E-Bulletin, Issue 2 from May 5, 2020

European Union extends medical devices regulation compliance date; Free dataset with 874,035 brain hemorrhage CT images available for non-commercial use

Welcome to our introductory monthly newsletter on neuroradiology and AI. We hope you find it helpful. Please feel free to share it with others.

If you would like to be informed when the new issue is out, please sign up here.

Regulation change: Compliance date changed for medical devices Regulation 2017/745

The European Parliament and Council of the European Union passed Regulation 2020/561, which amends Regulation (EU) 2017/745 on medical devices. The new Regulation gives a one year extension for complying with 2017/745, due to the need for member countries to focus on the COVID-19 pandemic. The 2017/745 Regulation established a regulatory framework to “ensure the smooth functioning of the internal market as regards medical devices covered by that Regulation.” It sets high standards for medical device quality and safety, while reinforcing key elements of the existing regulatory approach of Council Directives 90/385/EEC ( 3 ) and 93/42/EEC ( 4 ). These include supervision of notified bodies, conformity of assessment procedures, clinical investigations and clinical evaluation, and vigilance and market surveillance, while introducing provisions to ensure transparency and traceability of the covered medical devices for health and safety improvement.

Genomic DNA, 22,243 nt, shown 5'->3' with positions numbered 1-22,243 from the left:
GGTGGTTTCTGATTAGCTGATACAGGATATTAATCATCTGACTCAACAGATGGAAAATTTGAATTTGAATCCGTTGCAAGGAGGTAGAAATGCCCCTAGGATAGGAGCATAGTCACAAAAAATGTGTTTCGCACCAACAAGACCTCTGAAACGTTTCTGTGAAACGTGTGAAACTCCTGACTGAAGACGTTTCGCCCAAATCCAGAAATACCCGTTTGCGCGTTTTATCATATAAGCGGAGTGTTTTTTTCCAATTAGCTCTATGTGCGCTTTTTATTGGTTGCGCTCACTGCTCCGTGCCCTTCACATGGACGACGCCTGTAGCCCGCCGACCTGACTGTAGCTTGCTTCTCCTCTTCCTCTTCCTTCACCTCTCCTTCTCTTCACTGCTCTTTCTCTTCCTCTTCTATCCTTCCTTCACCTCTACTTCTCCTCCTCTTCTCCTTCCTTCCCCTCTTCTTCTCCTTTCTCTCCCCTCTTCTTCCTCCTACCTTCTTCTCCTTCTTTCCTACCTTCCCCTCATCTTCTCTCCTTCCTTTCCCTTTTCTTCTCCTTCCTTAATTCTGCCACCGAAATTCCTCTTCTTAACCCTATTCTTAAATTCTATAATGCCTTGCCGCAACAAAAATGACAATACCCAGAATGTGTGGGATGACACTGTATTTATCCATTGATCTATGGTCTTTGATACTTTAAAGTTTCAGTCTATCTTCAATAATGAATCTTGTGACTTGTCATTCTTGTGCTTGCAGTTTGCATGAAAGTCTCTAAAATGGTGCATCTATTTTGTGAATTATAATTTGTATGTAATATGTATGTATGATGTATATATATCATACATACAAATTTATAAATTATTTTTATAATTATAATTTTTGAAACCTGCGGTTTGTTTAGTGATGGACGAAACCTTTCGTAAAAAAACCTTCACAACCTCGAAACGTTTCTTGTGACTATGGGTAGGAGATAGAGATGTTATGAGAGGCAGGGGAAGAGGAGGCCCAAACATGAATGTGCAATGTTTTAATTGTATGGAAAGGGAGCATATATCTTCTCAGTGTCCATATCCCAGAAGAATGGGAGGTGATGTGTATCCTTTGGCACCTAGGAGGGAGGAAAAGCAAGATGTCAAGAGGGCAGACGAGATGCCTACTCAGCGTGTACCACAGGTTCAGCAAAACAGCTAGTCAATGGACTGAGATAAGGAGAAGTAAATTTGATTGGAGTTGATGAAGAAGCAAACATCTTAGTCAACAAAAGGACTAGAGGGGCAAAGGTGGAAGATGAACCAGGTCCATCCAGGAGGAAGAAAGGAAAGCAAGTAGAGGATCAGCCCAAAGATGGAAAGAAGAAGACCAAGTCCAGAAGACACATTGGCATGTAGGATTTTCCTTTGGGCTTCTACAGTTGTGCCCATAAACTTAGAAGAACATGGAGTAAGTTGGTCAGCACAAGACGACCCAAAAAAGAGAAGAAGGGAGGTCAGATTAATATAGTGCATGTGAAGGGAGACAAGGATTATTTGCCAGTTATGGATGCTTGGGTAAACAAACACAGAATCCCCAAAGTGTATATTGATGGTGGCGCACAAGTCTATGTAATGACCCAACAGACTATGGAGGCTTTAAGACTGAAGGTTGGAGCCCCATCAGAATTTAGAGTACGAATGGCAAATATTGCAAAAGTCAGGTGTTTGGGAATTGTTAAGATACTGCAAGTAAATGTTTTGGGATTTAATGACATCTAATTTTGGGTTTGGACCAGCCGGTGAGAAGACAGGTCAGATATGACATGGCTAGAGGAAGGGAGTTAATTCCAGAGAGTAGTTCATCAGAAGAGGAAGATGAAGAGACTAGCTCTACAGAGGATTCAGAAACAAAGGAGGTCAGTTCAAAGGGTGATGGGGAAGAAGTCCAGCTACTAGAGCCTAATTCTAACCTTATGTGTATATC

The new Regulation changed the enforcement date from 26 May 2020, to 26 May 2021.

 

AI Dataset CreationConstruction of a machine learning dataset through collaboration: The RSNA 2019 brain CT hemorrhage challenge

The Radiological Society of North America (RSNA) 2019 Brain CT Hemorrhage Challenge created the largest public dataset of brain CT studies to use in future machine learning (ML) applications, with 874,035 images. It was released under a noncommercial license, available to the ML research community to create high-quality algorithms for diagnosing intracranial hemorrhage. This paper, published in Radiology: Artificial Intelligence, shares how the dataset was collected and annotated.

The dataset includes a large variety of cerebral pathologic states (including subarachnoid, intraventricular, subdural, epidural, and intraparenchymal hemorrhage), with CT studies from multiple scanner manufacturers at three institutions, and in two countries. It includes scans taken from both emergency and in-patient settings at Stanford University in Palo Alto, Calif, Universidade Federal de São Paulo in São Paulo, Brazil, and Thomas Jefferson University Hospital in Philadelphia, Pa. Volunteer neuroradiologists annotated the images.

This dataset was created for the most recent RSNA Artificial Intelligence (AI) Challenge: to create an AI algorithm to assist in detecting and characterizing intracranial hemorrhage on brain CT. During prior challenges, researchers used existing datasets, but organizers wanted to create a new dataset for this one. The dataset creation project was a collaboration between the RSNA and the American Society of Neuroradiology. The AI challenge attracted at least 22,200 submissions from 75 countries, including 1,787 individual competitors in 1,345 teams.

ON-DEMAND WEBINAR

Brain Pathology Assessment with Panoramic Perfusion

Neuroradiology and AI in the news